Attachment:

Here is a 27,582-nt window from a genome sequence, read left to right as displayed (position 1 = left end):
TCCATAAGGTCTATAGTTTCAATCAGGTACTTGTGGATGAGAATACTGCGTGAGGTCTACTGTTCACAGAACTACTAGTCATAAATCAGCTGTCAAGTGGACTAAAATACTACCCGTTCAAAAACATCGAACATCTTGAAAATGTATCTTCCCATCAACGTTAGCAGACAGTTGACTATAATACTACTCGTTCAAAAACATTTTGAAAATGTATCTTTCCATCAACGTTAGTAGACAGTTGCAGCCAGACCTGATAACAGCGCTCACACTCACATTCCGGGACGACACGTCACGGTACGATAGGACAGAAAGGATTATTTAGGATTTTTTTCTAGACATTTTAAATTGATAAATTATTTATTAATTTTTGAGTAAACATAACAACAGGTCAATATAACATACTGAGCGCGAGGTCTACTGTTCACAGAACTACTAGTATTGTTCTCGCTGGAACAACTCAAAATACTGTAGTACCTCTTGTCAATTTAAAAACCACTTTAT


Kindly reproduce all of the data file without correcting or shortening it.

Here is a 27,582-nt window from a genome sequence, read left to right as displayed (position 1 = left end):
TCCATAAGGTCTATAGTTTCAATCAGGTACTTGTGGATGAGAATACTGCGTGAGGTCTACTGTTCACAGAACTACTAGTCATAAATCAGCTGTCAAGTGGACTAAAATACTACCCGTTCAAAAACATCGAACATCTTGAAAATGTATCTTCCCATCAACGTTAGCAGACAGTTGACTATAATACTACTCGTTCAAAAACATTTTGAAAATGTATCTTTCCATCAACGTTAGTAGACAGTTGCAGCCAGACCTGATAACAGCGCTCACACTCACATTCCGGGACGACACGTCACGGTACGATAGGACAGAAAGGATTATTTAGGATTTTTTTCTAGACATTTTAAATTGATAAATTATTTATTAATTTTTGAGTAAACATAACAACAGGTCAATATAACATACTGAGCGCGAGGTCTACTGTTCACAGAACTACTAGTATTGTTCTCGCTGGAACAACTCAAAATACTGTAGTACCTCTTGTCAATTTAAAAACCACTTTAT